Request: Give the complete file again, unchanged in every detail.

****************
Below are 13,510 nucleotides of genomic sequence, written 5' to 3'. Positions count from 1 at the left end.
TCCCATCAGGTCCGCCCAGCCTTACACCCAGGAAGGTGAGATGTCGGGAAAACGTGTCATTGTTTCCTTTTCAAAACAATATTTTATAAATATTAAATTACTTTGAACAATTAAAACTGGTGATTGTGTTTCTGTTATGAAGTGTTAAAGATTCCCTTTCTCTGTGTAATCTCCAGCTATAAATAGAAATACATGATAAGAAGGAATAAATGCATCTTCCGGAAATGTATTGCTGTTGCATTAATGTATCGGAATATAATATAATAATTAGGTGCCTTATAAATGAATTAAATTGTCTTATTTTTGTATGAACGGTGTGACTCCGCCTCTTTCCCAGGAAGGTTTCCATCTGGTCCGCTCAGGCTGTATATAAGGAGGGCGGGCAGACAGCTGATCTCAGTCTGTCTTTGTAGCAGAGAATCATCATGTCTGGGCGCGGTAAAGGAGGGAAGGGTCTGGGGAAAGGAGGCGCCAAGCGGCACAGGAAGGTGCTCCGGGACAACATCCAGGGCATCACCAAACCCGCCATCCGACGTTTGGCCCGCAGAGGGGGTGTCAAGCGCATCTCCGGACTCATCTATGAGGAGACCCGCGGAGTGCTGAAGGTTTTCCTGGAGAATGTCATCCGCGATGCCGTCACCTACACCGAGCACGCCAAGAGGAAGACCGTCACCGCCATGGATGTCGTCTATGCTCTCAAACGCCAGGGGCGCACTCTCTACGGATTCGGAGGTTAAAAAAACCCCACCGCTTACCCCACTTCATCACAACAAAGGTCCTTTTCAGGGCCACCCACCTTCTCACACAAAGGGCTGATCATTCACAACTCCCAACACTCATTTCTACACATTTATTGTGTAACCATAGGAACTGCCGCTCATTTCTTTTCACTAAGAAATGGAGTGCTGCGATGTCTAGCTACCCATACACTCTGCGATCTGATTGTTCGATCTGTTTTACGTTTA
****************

Below are 13,510 nucleotides of genomic sequence, written 5' to 3'. Positions count from 1 at the left end.
TCCCATCAGGTCCGCCCAGCCTTACACCCAGGAAGGTGAGATGTCGGGAAAACGTGTCATTGTTTCCTTTTCAAAACAATATTTTATAAATATTAAATTACTTTGAACAATTAAAACTGGTGATTGTGTTTCTGTTATGAAGTGTTAAAGATTCCCTTTCTCTGTGTAATCTCCAGCTATAAATAGAAATACATGATAAGAAGGAATAAATGCATCTTCCGGAAATGTATTGCTGTTGCATTAATGTATCGGAATATAATATAATAATTAGGTGCCTTATAAATGAATTAAATTGTCTTATTTTTGTATGAACGGTGTGACTCCGCCTCTTTCCCAGGAAGGTTTCCATCTGGTCCGCTCAGGCTGTATATAAGGAGGGCGGGCAGACAGCTGATCTCAGTCTGTCTTTGTAGCAGAGAATCATCATGTCTGGGCGCGGTAAAGGAGGGAAGGGTCTGGGGAAAGGAGGCGCCAAGCGGCACAGGAAGGTGCTCCGGGACAACATCCAGGGCATCACCAAACCCGCCATCCGACGTTTGGCCCGCAGAGGGGGTGTCAAGCGCATCTCCGGACTCATCTATGAGGAGACCCGCGGAGTGCTGAAGGTTTTCCTGGAGAATGTCATCCGCGATGCCGTCACCTACACCGAGCACGCCAAGAGGAAGACCGTCACCGCCATGGATGTCGTCTATGCTCTCAAACGCCAGGGGCGCACTCTCTACGGATTCGGAGGTTAAAAAAACCCCACCGCTTACCCCACTTCATCACAACAAAGGTCCTTTTCAGGGCCACCCACCTTCTCACACAAAGGGCTGATCATTCACAACTCCCAACACTCATTTCTACACATTTATTGTGTAACCATAGGAACTGCCGCTCATTTCTTTTCACTAAGAAATGGAGTGCTGCGATGTCTAGCTACCCATACACTCTGCGATCTGATTGTTCGATCTGTTTTACGTTTA